How does it work? It’s basically a sweepstakes. From the rules and regulations:

The value of the Bacoin is tied to overall sharing meaning that the more people who share via the Website (as outlined above), the higher the value of the Bacoin. If overall sharing is slow, the value of the Bacoin will decrease. If sharing is slow and the value of the Bacoin is low, Sponsor may increase value of Bacoin in its sole discretion. The current value of the Bacoin will be displayed on the Website. Once the Bacoin is at a value you want, follow the instructions to “cash out” and you will receive a coupon with the corresponding value (all possible values of the Bacoin coupon are outlined in Section 4 below).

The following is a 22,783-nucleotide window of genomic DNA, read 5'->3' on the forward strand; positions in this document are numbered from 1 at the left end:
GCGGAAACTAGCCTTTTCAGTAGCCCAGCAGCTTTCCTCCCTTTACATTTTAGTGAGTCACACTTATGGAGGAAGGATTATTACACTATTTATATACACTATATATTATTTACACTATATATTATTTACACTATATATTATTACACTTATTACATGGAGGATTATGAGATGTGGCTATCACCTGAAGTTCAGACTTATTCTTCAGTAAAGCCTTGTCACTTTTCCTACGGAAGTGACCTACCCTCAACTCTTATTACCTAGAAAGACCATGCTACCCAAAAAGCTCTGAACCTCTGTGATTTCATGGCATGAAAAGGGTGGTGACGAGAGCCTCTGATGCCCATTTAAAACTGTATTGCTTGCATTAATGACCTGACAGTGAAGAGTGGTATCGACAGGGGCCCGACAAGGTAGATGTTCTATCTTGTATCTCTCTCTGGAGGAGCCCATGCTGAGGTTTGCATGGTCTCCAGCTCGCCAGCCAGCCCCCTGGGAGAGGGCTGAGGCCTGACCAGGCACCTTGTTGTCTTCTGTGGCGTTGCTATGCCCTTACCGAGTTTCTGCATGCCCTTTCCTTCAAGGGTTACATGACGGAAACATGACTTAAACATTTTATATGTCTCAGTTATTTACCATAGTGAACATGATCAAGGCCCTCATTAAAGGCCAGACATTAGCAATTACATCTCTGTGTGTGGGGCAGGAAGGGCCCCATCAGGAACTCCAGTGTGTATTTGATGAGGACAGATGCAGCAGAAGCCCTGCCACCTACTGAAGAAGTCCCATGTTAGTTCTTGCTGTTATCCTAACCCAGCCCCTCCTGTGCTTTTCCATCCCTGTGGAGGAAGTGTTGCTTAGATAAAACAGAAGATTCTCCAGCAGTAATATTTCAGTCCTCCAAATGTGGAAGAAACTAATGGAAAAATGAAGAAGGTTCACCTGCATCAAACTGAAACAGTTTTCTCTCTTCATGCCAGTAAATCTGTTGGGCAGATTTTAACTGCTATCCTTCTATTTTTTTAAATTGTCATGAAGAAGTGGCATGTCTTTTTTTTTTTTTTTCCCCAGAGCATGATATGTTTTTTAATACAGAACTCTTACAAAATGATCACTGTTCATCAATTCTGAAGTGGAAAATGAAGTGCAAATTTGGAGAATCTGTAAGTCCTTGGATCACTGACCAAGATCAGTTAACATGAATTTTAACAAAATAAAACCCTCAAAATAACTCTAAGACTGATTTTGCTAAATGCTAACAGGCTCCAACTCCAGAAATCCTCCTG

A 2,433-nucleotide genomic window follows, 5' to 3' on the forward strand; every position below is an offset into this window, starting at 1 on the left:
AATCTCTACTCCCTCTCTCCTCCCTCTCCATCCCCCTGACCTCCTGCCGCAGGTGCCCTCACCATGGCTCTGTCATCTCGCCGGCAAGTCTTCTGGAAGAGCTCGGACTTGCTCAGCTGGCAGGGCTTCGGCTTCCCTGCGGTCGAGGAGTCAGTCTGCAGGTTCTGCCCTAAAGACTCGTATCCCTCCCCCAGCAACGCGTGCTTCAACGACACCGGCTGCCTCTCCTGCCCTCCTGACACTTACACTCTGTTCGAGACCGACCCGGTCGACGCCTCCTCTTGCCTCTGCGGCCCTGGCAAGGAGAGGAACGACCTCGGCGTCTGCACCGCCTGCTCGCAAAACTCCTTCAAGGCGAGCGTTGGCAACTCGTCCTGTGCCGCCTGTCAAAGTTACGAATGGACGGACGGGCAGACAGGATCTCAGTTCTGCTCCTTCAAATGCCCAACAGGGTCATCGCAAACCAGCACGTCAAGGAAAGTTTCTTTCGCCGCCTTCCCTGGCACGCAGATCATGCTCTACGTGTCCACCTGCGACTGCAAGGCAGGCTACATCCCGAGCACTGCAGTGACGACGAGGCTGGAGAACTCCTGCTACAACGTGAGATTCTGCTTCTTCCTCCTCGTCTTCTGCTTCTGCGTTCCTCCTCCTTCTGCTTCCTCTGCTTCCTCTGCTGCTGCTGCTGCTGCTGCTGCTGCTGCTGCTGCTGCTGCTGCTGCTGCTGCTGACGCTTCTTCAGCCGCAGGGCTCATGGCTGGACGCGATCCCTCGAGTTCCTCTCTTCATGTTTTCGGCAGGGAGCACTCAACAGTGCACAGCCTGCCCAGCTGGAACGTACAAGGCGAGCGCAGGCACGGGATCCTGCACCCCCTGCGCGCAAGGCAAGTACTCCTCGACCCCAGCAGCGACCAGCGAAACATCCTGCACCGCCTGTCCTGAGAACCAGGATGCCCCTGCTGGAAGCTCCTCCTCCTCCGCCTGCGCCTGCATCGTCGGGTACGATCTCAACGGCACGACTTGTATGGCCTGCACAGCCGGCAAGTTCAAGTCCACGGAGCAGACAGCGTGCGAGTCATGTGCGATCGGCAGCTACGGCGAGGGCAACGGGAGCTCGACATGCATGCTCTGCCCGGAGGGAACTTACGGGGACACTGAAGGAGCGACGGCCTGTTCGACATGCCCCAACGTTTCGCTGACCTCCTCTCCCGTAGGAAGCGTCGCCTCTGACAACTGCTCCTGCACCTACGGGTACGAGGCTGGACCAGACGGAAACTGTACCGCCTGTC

The current value of a single mined bacoin is about 28 slices of bacon and the more you share the more you mine. Given that it is in no way a decentralized cryptocurrency and has nothing to do with anything technical at all I’m hard pressed to find a reason to post this here except to admire the sheer chutzpah of a company who knows exactly what breed of Reddit-loving bacon eater will jump at a chance to Tweet about pork products. To paraphrase another saying by my friend Nicholas Deleon: I hope the asteroid they promised comes for us all soon.

Bacoin. Yeah.